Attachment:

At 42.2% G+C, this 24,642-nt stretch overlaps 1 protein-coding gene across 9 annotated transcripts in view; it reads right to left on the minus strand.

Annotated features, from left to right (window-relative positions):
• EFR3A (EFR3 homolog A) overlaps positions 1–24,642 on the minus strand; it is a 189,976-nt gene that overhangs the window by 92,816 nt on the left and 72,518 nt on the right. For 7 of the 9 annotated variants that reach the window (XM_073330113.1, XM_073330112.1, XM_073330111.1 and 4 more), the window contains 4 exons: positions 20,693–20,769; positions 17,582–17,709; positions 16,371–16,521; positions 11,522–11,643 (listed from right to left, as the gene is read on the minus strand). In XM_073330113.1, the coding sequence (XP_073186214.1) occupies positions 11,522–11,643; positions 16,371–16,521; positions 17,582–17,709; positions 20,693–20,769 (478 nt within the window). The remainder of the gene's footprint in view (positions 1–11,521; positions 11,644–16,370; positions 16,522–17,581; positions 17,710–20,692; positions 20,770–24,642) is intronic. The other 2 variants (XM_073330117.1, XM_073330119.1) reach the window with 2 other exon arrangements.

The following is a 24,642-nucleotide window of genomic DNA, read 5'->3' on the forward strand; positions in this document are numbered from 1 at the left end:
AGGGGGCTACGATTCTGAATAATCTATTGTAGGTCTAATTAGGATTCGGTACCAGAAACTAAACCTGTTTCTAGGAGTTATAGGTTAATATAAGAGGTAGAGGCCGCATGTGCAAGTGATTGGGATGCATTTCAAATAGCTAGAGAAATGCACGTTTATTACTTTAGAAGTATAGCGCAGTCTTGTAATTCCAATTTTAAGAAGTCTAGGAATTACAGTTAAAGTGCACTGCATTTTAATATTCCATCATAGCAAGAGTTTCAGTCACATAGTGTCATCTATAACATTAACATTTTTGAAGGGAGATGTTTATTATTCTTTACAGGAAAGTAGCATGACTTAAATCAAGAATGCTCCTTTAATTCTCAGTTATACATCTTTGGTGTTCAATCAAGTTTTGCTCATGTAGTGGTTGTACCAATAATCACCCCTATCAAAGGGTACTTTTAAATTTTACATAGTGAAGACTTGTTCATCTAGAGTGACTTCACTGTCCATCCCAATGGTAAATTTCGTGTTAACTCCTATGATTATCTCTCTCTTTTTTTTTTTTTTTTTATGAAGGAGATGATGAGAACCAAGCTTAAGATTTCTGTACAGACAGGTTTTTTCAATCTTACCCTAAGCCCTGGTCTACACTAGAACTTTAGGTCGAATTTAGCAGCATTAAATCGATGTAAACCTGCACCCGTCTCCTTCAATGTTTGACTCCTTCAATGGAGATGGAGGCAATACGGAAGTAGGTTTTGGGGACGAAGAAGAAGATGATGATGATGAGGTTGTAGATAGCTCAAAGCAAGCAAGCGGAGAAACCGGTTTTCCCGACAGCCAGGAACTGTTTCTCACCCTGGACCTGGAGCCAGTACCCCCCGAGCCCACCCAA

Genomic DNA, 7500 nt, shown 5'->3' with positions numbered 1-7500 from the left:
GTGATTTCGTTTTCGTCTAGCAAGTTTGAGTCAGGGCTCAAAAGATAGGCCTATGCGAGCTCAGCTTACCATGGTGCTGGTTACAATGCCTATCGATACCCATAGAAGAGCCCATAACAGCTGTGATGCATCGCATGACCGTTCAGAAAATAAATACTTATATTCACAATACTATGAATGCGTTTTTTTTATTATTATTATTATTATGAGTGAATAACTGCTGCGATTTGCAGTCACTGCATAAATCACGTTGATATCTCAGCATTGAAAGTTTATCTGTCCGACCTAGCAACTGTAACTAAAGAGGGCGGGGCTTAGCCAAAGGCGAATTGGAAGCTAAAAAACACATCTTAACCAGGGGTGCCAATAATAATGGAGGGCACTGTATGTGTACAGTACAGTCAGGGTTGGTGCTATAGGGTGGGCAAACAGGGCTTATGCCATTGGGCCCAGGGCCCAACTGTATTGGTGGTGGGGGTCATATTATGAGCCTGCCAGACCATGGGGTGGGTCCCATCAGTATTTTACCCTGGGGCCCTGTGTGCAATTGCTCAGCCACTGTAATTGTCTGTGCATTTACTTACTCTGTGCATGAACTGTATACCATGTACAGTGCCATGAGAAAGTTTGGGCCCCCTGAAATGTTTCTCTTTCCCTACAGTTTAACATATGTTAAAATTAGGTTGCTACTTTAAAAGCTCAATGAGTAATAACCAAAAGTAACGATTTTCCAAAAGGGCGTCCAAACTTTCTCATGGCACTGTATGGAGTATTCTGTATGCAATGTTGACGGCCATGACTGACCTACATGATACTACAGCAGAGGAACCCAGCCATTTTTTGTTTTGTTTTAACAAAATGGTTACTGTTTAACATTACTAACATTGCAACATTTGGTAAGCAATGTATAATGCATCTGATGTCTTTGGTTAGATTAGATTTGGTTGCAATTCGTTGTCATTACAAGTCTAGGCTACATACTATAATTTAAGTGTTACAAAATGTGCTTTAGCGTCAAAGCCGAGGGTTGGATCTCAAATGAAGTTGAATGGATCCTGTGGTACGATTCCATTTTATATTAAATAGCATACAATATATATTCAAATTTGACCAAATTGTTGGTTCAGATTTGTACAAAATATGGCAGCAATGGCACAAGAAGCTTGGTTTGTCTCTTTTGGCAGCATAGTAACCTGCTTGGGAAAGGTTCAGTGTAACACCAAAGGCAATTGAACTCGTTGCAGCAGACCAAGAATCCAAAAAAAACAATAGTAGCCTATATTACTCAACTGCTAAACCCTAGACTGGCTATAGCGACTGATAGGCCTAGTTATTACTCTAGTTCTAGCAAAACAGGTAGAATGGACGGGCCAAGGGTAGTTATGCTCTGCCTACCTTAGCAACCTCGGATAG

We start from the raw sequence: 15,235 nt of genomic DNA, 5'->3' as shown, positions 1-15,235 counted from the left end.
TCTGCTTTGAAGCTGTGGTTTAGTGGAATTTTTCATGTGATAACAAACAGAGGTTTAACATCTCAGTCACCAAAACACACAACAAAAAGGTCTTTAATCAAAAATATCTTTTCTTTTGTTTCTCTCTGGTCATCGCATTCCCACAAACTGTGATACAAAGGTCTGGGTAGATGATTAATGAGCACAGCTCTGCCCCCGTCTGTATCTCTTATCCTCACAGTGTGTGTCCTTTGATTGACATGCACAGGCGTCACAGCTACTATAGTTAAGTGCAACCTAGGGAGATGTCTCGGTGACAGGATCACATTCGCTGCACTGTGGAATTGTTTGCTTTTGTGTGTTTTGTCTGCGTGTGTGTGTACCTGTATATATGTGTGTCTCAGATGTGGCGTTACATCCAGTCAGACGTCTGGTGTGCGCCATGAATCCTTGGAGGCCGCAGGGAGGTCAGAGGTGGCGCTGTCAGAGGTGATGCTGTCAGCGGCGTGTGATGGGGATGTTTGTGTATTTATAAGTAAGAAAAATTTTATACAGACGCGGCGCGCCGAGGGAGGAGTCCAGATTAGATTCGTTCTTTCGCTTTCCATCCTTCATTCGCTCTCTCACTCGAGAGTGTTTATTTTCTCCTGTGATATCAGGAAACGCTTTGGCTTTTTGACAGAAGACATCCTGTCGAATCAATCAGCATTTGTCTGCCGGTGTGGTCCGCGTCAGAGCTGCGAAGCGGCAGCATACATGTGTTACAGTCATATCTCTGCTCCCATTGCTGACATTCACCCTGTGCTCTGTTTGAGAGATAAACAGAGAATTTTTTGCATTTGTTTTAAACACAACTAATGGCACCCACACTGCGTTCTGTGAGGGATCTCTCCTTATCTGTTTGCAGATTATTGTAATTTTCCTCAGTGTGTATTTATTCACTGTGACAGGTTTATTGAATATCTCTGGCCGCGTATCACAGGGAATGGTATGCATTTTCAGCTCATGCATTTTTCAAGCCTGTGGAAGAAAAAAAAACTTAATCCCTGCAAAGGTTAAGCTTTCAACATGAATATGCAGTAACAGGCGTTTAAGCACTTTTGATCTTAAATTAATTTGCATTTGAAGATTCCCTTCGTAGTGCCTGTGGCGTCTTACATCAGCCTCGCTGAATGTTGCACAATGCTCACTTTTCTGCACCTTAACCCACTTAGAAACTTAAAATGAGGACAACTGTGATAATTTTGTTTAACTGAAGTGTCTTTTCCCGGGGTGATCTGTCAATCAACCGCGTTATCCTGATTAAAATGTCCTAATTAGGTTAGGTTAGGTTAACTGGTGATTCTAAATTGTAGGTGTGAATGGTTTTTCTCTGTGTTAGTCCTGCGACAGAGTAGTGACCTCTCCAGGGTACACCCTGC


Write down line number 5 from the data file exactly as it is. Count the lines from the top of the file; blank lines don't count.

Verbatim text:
AGGGGGCTACGATTCTGAATAATCTATTGTAGGTCTAATTAGGATTCGGTACCAGAAACTAAACCTGTTTCTAGGAGTTATAGGTTAATATAAGAGGTAGAGGCCGCATGTGCAAGTGATTGGGATGCATTTCAAATAGCTAGAGAAATGCACGTTTATTACTTTAGAAGTATAGCGCAGTCTTGTAATTCCAATTTTAAGAAGTCTAGGAATTACAGTTAAAGTGCACTGCATTTTAATATTCCATCATAGCAAGAGTTTCAGTCACATAGTGTCATCTATAACATTAACATTTTTGAAGGGAGATGTTTATTATTCTTTACAGGAAAGTAGCATGACTTAAATCAAGAATGCTCCTTTAATTCTCAGTTATACATCTTTGGTGTTCAATCAAGTTTTGCTCATGTAGTGGTTGTACCAATAATCACCCCTATCAAAGGGTACTTTTAAATTTTACATAGTGAAGACTTGTTCATCTAGAGTGACTTCACTGTCCATCCCAATGGTAAATTTCGTGTTAACTCCTATGATTATCTCTCTCTTTTTTTTTTTTTTTTTATGAAGGAGATGATGAGAACCAAGCTTAAGATTTCTGTACAGACAGGTTTTTTCAATCTTACCCTAAGCCCTGGTCTACACTAGAACTTTAGGTCGAATTTAGCAGCATTAAATCGATGTAAACCTGCACCCGTCTCCTTCAATGTTTGACTCCTTCAATGGAGATGGAGGCAATACGGAAGTAGGTTTTGGGGACGAAGAAGAAGATGATGATGATGAGGTTGTAGATAGCTCAAAGCAAGCAAGCGGAGAAACCGGTTTTCCCGACAGCCAGGAACTGTTTCTCACCCTGGACCTGGAGCCAGTACCCCCCGAGCCCACCCAA